Nuclear power is often dismissed as “just another way to boil water” as if that is not an industrially important activity. The problem with people who try to turn that statement into a condemnation is that boiling water is historically the most lucrative and important physical process that enables modern human society. It was, in fact, the basis for the Industrial Revolution. The Age of Steam is synonymous with the Industrial Revolution and steam is the desired product from boiling water.
Steam is a useful form of water. It can be used to move, purify, melt, or heat a wide variety of materials. It can be combined with coal to produce oil using the Fischer-Tropsch process. Steam is also playing a growing role in the Alberta tar sands production process by melting the tar in-situ and enabling it to flow to collection points.
Environmentally and economically speaking, this is a superior method to the original one used – which was more of a mining and transportation process that including destroying thousands of acres of forest, ripping out massive quantities of material formerly under the forest and trucking that tar laden sand to a processing plant. In production sites that use steam, the tar drips out of the sand to be collected and piped to a processing plant. Still not idea, but a big improvement.
Making steam is a simple process – perhaps that is why the ill informed believe that stating that fission reactors just boil water is a condemnation. All you need is a concentrated heat source and a reliable water source. Most of us think of water as something that is freely available and abundant – unless you live in a desert. Most of us, however, also know that you have to pay for heat.
In fact, most of the world’s “energy” market is really a heat market. If you want to compare “apples and oranges” in energy to understand the value and cost of various options, you can do some unit conversion to put everything in terms of the venerable British Thermal Unit. Since a BTU is a fairly small amount of heat, most market participants talk about “MBTU” or even “MMBTU”. You can earn an energy market merit badge if you understand that both of those generally mean the same thing – one million BTU. The single capital M is more modern and stands for “mega” while the double capital M is a quaint “thousand thousand” with M being one thousand in Roman numerals. It is pretty simple to convert almost any fuel price to a price per million BTU.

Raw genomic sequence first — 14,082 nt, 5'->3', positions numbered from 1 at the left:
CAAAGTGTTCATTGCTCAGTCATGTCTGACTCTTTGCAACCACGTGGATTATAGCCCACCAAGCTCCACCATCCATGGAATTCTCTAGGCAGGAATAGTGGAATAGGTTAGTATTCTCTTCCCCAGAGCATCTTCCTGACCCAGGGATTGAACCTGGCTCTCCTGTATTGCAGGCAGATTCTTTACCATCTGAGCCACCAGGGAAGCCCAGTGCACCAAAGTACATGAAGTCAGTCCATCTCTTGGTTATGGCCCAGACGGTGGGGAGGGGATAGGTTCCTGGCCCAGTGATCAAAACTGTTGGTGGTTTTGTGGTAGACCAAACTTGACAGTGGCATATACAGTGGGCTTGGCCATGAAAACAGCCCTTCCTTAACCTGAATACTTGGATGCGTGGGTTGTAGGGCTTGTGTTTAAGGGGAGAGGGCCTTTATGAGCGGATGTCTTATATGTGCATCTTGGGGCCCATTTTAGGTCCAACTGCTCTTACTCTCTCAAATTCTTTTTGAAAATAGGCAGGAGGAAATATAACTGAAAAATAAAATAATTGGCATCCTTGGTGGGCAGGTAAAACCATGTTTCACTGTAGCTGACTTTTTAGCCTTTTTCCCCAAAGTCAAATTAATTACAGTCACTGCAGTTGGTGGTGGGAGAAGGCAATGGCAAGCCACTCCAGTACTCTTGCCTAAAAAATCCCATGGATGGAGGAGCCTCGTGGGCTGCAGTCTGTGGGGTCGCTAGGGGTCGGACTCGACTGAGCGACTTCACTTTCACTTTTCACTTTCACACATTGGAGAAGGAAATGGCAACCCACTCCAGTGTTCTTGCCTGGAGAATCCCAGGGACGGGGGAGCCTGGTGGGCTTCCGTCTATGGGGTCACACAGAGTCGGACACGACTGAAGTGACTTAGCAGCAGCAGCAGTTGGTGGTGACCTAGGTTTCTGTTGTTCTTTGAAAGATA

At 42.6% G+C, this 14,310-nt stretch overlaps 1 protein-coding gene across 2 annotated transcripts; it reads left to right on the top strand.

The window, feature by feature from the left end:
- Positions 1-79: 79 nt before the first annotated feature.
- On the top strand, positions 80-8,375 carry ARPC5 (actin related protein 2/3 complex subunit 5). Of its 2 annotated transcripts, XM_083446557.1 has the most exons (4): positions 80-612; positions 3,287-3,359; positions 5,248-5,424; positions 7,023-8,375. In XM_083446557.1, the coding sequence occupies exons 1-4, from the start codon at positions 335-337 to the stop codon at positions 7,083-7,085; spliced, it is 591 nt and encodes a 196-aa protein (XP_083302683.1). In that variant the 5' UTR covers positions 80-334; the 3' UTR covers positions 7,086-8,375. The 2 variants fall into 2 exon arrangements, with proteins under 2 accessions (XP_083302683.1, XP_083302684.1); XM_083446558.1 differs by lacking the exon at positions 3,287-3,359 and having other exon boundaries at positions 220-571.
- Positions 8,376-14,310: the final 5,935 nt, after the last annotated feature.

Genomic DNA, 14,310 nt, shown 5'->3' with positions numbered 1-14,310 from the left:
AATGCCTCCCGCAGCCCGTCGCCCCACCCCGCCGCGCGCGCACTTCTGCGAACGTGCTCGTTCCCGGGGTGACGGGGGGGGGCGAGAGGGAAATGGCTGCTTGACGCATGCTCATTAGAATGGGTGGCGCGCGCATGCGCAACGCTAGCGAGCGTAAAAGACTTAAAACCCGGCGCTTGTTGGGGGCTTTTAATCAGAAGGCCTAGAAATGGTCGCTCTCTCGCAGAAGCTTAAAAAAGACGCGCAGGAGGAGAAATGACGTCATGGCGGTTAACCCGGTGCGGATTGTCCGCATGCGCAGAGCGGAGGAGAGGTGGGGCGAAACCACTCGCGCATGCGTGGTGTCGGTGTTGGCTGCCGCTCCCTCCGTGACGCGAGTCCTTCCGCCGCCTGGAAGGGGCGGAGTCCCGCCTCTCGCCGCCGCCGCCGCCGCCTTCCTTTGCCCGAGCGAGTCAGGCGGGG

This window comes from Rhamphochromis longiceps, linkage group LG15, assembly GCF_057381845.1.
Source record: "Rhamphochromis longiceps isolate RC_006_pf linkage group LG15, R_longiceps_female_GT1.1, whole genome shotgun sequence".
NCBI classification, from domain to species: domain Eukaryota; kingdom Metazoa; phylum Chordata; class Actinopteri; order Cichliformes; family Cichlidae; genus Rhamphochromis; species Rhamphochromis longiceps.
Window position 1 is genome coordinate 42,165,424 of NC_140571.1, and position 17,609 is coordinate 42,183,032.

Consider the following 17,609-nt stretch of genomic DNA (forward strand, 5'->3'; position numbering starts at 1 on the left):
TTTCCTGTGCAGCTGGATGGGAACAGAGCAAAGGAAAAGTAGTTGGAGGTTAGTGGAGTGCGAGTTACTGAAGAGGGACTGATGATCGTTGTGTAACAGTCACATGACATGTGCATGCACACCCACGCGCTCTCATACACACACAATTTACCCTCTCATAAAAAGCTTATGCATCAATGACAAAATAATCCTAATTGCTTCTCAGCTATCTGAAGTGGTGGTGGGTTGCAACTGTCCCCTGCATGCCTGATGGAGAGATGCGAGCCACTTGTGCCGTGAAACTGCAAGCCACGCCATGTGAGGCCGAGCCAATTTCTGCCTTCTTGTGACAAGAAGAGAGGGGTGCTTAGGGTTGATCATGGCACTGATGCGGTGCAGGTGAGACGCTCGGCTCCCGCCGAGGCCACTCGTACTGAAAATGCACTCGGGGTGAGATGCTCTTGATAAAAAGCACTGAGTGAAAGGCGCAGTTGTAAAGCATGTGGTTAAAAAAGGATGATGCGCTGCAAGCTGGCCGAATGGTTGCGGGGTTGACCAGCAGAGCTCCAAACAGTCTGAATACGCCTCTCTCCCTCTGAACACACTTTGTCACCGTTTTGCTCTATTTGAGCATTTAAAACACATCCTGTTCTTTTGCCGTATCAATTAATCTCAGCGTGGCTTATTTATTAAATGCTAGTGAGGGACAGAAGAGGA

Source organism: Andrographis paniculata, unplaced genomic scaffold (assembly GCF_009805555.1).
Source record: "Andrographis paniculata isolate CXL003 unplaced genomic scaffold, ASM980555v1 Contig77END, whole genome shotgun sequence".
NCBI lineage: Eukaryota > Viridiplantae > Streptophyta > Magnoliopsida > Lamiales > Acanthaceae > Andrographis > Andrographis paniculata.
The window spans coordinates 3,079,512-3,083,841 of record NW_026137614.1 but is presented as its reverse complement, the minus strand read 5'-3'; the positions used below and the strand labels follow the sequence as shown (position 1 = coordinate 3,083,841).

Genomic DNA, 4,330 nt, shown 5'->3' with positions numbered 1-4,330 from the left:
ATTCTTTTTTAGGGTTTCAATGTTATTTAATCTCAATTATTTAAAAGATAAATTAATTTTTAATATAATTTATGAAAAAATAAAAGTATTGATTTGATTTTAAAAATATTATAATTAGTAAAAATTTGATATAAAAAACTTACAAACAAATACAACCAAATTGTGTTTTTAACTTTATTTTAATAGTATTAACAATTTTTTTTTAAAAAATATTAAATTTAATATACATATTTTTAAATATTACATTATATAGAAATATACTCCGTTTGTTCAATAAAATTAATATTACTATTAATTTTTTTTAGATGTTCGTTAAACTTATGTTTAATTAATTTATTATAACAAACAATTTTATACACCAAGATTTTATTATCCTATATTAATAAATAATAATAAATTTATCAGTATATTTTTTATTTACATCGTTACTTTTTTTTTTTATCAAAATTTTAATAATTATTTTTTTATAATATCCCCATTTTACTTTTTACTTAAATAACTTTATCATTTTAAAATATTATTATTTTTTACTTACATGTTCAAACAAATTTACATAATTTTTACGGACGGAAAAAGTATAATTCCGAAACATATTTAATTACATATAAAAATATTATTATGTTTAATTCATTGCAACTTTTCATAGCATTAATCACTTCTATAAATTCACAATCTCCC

Sometimes I suspect that traditional market units for fuels were deliberately chosen to obscure information that many market participants would prefer to keep to themselves. For example, natural gas is most often priced in $/million BTU while oil is priced in $/barrel, coal is priced in $/ton, and uranium is priced (outside of normal commodity markets) in cents per kilowatt hour. If customers are not adept at making unit conversions they can miss many opportunities for substitutions that can save dramatic amounts of money.
Traders like unbalanced markets that provide arbitrage profits. Here is homework – suppose a trader has a customer that burns 1000 gallons per day of oil in a boiler. How much could the trader make if he can convince the customer to trade him the oil for natural gas when oil is selling for $50 per barrel and gas is selling for $3.50 per million BTU? If that same trader has dozens of similar customers, there is an opportunity for some serious profits.
Many traders would not be terribly excited about several of those boiler customers being approached by a different supplier who offered to substitute another heat source costing just 47 cents per million BTU. The boiler operators, however, should love the idea. Wherever there is a boiler burning oil, coal or natural gas, there is a potential market for another source of heat that can “just boil water.”
That is essentially the attraction that nuclear fission is bringing to the tar sands operators – low cost heat that just happens to also prevent release of any carbon dioxide, nitrous oxide, methane, and many other noxious byproducts of burning natural gas. If you want to participate in a pretty good discussion on the topic, visit Using Nuclear Power to Extract Oil?